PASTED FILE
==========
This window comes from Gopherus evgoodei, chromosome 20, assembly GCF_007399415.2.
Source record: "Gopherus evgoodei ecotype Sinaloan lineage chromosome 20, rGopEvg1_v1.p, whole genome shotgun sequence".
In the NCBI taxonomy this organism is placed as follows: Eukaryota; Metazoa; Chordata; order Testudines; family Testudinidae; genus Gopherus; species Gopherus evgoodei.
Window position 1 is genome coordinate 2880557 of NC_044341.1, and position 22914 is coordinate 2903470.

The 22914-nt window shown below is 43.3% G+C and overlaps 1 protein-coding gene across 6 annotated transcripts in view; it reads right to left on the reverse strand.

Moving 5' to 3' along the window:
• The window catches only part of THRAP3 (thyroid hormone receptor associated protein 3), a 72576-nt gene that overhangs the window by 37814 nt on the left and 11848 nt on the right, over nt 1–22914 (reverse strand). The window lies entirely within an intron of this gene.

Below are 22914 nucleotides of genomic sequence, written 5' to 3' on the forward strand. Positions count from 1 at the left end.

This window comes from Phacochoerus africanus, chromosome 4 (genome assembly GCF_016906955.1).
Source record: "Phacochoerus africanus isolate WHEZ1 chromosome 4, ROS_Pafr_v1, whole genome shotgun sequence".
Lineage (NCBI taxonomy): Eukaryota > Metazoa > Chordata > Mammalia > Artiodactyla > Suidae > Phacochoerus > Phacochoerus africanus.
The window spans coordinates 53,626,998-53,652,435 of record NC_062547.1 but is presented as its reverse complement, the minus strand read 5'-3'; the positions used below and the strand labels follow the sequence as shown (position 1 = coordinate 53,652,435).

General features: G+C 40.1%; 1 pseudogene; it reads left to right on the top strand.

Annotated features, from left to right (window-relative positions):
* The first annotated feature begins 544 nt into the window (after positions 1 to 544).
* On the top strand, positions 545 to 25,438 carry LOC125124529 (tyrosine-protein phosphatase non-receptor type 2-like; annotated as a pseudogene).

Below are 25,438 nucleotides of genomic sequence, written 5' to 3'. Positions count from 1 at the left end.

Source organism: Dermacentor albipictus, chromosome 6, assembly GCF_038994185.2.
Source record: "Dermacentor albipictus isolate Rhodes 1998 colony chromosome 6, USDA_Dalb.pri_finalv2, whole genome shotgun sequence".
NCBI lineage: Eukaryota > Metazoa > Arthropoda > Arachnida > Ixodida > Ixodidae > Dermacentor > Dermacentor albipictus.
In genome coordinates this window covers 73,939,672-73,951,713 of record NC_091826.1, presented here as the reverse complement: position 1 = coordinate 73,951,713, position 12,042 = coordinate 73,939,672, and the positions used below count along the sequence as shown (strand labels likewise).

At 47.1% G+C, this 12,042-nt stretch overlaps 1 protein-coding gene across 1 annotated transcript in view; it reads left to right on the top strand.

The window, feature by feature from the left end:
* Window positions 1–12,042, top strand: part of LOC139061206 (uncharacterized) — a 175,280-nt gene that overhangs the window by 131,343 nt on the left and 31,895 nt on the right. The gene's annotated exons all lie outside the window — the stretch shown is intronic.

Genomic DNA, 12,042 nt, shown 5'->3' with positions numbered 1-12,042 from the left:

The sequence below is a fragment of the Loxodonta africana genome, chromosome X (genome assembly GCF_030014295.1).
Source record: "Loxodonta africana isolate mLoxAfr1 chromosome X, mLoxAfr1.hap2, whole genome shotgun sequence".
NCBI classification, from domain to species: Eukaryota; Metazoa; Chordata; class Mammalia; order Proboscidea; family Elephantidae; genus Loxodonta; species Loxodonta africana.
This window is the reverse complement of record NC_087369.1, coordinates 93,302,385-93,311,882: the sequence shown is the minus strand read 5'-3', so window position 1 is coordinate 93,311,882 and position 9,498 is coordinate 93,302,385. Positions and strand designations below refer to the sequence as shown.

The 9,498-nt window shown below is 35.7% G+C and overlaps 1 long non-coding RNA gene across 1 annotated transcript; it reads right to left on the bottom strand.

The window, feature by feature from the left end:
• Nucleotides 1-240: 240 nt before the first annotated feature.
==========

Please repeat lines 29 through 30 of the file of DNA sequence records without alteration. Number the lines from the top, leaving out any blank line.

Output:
This window is the reverse complement of record NC_087369.1, coordinates 93,302,385-93,311,882: the sequence shown is the minus strand read 5'-3', so window position 1 is coordinate 93,311,882 and position 9,498 is coordinate 93,302,385. Positions and strand designations below refer to the sequence as shown.

The 9,498-nt window shown below is 35.7% G+C and overlaps 1 long non-coding RNA gene across 1 annotated transcript; it reads right to left on the bottom strand.